By Kenneth P. Green
The Fraser Institute
Housing headlines are everywhere. Federal Finance Minister Bill Morneau recently announced a raft of housing reforms. Ontario Premier Kathleen Wynne and Toronto Mayor John Tory recently rang alarms bells on housing. And according to a report released recently by the Toronto Real Estate Board, Toronto house prices jumped more than 20 per cent in September.
Indeed, affordability in Toronto has eroded to an all-time low, with prices jumping by more than 50 per cent in the past five years, and rental vacancies sitting at 1.6 per cent.
It’s clear more housing is needed, for owners and renters alike, in Canada’s largest city and its surrounding areas, before a place to live becomes too scarce a commodity.
But consider this. Behind the provision of new homes are industry professionals, from homebuilders, to engineering firms, to property developers. To provide new homes, they must navigate the various building permit approval processes at city halls across the Greater Golden Horseshoe (GGH). In its latest study] on land-use regulation, the Fraser Institute surveyed such professionals about permitting processes in the GGH.
Long and uncertain timelines for building permit approval by city staff can slow or ultimately reduce the supply of new homes. According to survey respondents, these timelines average more than 18 months across the GGH, with a high of more than two years in Georgina (York Region) and a low of less than 15 months in Burlington.
Rezoning can add almost a year to approval timelines in some cities, or less than a month in others. This process can be especially costly to homebuilding in cities where most new builds require rezoning, such as Toronto and Pickering. In fact, the typical cost of navigating the approval process in Toronto (more than $46,000 per housing unit) dwarfs the cost in Hamilton (less than $21,000 per unit).
Moreover, local councils and community groups, which can prevent the building of new homes, represent the strongest deterrent to new homebuilding in King Township, Toronto and Oakville. And unfortunately, council and community opposition tends to be strongest in cities where home values are highest, begging questions about the motivation of local homeowners to maintain or increase property values by deterring new housing construction.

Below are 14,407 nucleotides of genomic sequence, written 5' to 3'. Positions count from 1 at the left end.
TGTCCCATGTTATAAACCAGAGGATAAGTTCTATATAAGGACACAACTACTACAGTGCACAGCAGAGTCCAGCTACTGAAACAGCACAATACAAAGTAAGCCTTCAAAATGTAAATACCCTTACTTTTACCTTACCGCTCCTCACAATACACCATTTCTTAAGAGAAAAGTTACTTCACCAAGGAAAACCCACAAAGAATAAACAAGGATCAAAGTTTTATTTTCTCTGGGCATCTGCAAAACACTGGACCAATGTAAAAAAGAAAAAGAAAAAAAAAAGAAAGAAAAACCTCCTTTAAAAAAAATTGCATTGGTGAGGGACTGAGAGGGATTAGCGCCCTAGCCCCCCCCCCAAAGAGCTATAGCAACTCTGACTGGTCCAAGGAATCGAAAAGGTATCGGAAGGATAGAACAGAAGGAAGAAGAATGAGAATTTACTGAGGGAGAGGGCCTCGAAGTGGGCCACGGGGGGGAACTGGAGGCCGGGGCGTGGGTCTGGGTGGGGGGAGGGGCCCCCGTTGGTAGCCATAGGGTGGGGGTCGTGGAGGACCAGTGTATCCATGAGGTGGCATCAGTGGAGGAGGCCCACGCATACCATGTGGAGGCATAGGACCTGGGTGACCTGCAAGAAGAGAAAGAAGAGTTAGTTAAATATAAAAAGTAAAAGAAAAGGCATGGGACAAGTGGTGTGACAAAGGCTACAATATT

When all measures of residential land-use regulation are combined, the neighbouring cities of Burlington and Hamilton rank as the GGH’s least regulated cities. Conversely, King Township and Ajax rank as the most regulated. Toronto is the fourth most heavily regulated jurisdiction in the GGH, sitting at 20th out of 23 cities studied.
These rankings are not trivial. Reducing or slowing the number of new homes built in Canada’s most important economic region can have negative consequences for newcomers or young families. A reduced pool of housing in a growing region can push prices beyond their reach, or eat into the higher wages they earn relative to smaller communities.
On the plus side, the wide range of results across the cities included in the study show that municipalities can learn from each other. For shorter building permit approval timelines, look to Burlington. For reducing compliance costs and fees, look to Hamilton. It is locally that best practices can be incubated and shared, not provincially or federally.
As the housing debate continues to make noise in Ottawa, Queen’s Park and city halls across Ontario, it’s important to remember the fundamentals of the housing market. World class, growing regions such as the GGH can only remain successful if their most important asset – people – can find appropriate housing. Reducing barriers to the construction of new homes can help ensure that Canada’s largest urban area will keep attracting and retaining the best and brightest, as it always has.
Ken Green is the senior director of energy, natural resources and municipal studies, and Josef Filipowicz is a Policy Analyst, both at the Fraser Institute.